Perfect Souvenirs for Children! 5 Traditional Japanese Toys
Toys have been made all over Japan since ancient times. These traditional toys are linked to local customs and beliefs and are rich in color and variety. Below are five toys that are a must buy when you visit Japan.
Chagu Chagu Umakko (Chagu Chagu Horse Festival) is a festival wherein about 100 farming horses wearing colorful costumes parade all over town. The horses march over an approximately 13km stretch from Iwate’s Takizawa City to the center of Morioka City. The bells on them make a “chagu-chagu” sound as they walk. A festival unique to the southern Morioka area that is known as a horse-breeding center since olden times, this kind of festival is said to be the only one of its kind in the world. The local toy that is named after this festival is lovingly called chagu chagu umakko, too. The colorful wooden horse is clad in a beautiful costume and also makes the sound of ringing bells – just like the real thing.
Akabeko is a local toy that represents the Aizu region in Fukushima. This papier-mache cow that is made from washi (Japanese paper) is characterized by its swaying neck and its appealing features. It originated from the red cow that apparently stopped an epidemic that had spread during the Heian period (794 – 1185). There is even a temple in Fukushima that still has a stone statue of a cow that has become the model of the red cow legend. This toy is treasured by the people of this region as an amulet for warding off evil, and they believe that a child with an akabeko will be spared from disaster or illness.
The Inu Hariko, a papier-mache dog, is a local toy of Tokyo. It was created in the Edo period as a charm for praying for smooth childbirth as well as for the good health and development of children. This toy used the dog as a motif since dogs can bear many puppies and still have an easy delivery. The dog has a “*den-den daiko” (pellet drum) or a “take no zaru” (bamboo basket) on its back, with each item holding a different meaning. The den-den daiko creates a sound on both sides of the drum, so it is used for praying for a child to be decent (same on both sides) and obedient. Meanwhile, the take no zaru has the “take” (竹 or bamboo) radical on top of the kanji character for “inu” (犬 or dog) that makes it look like the character for “warau” (笑 or smile), so this symbolizes the hope that a child will always be smiling.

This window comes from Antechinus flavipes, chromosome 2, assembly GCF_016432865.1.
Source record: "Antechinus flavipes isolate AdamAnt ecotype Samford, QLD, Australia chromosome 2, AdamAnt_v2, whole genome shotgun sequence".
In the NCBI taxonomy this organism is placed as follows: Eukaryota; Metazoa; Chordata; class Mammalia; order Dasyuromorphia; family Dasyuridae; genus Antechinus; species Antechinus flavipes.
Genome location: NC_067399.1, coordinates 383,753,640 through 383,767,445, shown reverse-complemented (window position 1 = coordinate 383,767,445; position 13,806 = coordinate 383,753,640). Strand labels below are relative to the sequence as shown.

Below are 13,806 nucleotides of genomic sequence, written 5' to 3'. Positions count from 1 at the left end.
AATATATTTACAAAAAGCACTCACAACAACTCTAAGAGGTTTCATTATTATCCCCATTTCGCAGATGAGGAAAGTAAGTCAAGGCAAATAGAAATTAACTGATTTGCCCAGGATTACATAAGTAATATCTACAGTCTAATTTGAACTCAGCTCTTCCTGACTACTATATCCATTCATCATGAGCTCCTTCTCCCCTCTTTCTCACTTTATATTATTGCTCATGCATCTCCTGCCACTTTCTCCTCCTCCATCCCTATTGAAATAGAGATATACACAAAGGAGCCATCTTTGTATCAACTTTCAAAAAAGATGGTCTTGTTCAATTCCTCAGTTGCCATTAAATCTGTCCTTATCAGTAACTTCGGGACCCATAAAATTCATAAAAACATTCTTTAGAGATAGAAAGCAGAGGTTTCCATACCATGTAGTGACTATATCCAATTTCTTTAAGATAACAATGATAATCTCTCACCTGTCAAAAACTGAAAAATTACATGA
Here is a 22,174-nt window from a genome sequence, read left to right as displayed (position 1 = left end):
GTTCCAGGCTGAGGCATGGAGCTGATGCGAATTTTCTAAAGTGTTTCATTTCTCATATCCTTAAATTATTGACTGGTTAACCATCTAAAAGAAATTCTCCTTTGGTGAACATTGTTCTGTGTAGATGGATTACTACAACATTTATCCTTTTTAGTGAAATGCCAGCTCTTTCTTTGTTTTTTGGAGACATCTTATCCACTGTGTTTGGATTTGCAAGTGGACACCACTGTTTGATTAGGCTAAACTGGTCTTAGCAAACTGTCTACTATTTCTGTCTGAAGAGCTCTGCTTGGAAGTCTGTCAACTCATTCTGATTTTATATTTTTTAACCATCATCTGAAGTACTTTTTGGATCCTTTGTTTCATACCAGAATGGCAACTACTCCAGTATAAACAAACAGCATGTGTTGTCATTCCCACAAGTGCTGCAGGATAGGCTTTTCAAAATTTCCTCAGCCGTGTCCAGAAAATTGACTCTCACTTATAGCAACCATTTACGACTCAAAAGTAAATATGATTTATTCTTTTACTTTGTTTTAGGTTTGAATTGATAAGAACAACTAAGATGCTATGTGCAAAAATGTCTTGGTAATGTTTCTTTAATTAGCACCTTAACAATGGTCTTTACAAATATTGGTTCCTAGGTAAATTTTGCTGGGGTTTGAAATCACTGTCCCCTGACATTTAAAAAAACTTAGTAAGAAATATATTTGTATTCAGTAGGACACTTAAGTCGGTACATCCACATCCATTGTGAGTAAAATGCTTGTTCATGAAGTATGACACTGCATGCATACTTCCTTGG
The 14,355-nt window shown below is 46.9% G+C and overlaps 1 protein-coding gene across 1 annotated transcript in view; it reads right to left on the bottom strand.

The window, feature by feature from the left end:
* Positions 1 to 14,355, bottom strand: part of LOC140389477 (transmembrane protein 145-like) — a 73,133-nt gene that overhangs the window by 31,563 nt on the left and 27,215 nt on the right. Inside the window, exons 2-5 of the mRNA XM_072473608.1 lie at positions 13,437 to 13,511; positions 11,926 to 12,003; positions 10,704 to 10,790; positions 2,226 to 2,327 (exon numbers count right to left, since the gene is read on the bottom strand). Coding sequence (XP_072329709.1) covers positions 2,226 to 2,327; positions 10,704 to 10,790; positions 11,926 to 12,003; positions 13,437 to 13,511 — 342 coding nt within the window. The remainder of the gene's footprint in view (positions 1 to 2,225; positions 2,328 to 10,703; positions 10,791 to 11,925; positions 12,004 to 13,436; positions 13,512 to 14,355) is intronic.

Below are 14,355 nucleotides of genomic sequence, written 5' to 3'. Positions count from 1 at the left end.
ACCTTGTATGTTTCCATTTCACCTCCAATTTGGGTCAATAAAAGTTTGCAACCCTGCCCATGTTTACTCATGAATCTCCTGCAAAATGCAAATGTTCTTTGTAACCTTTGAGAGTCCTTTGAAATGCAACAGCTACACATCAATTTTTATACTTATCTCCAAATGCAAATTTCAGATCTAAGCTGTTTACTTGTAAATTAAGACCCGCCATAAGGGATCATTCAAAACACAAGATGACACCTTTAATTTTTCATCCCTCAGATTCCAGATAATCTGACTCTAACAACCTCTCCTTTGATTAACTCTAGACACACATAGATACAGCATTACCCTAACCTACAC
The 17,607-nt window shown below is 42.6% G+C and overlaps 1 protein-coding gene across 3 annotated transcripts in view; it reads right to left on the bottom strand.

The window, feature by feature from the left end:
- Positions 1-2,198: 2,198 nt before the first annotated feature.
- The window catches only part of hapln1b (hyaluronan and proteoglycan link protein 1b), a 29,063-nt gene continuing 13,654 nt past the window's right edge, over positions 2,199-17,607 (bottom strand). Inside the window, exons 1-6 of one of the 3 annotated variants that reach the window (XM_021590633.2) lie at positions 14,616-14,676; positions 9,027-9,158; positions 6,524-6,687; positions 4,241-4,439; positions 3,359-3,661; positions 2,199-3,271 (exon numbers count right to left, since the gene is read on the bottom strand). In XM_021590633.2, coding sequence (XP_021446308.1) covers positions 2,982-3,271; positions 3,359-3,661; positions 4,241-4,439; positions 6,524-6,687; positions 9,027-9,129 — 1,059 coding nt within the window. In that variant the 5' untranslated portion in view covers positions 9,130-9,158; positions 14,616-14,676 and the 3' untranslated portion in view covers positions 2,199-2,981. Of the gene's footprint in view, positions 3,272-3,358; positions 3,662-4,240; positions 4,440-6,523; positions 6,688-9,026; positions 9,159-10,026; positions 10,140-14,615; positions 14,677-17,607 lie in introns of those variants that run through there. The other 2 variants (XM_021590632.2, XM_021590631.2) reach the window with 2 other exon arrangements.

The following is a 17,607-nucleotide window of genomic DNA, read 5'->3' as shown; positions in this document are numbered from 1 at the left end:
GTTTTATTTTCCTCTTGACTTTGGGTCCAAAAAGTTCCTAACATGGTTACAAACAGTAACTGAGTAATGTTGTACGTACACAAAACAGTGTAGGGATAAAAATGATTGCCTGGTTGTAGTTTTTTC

*This is a children’s toy that has a small drum suspended on a rod, with bells or pellets hanging on threads on both sides of the drum. If you roll the rod, the pellets will hit the drum to make a sound.
The Kaga Hachiman Okiagari (self-righting doll) is a local toy of Kanazawa in Ishikawa. Patterned after the shape of the crimson wrapping when the enshrined deity at Hachimangu shrine was born, this toy was created to pray for good health and happiness for children. It has an adorable look as its body is covered in Japanese paper, colored in chalk and vermilion, and then painted with pine, bamboo and plum. There is a base under the body of this doll, so it is able to rise back up after it falls every single time. With that, it has become famous as a representative of “nana korobi yaoki” (always rising after a fall). It is also used as a talisman for good fortune and warding off evil, as well as for weddings, birth and shop openings. Today, it comes in various other colors besides red.
Characterized by its red and white body and humorous face with large and bright black eyes, the kingyo chochin (goldfish lantern) is a representative folk craft from Yamaguchi. This toy is said to have begun around 150 years ago with the dye of a traditional fabric called “yanaijima”, being applied to “nebuta” (a large lantern made from bamboo, wood, wire and paper) from Aomori. It is made by assembling the frame of the lantern using a thin strip of bamboo and then covering the frame with shoji paper. In ancient times, it was made by adults and then given to children. During festivals and other events, children would walk with these lanterns with candles inside.
Aside from the above, there is a wide array of local, traditional toys all over Japan. There are also many spots where you can experience making these local toys, so please check them out!
*Please note that the information in this article is from the time of writing or publication and may differ from the latest information.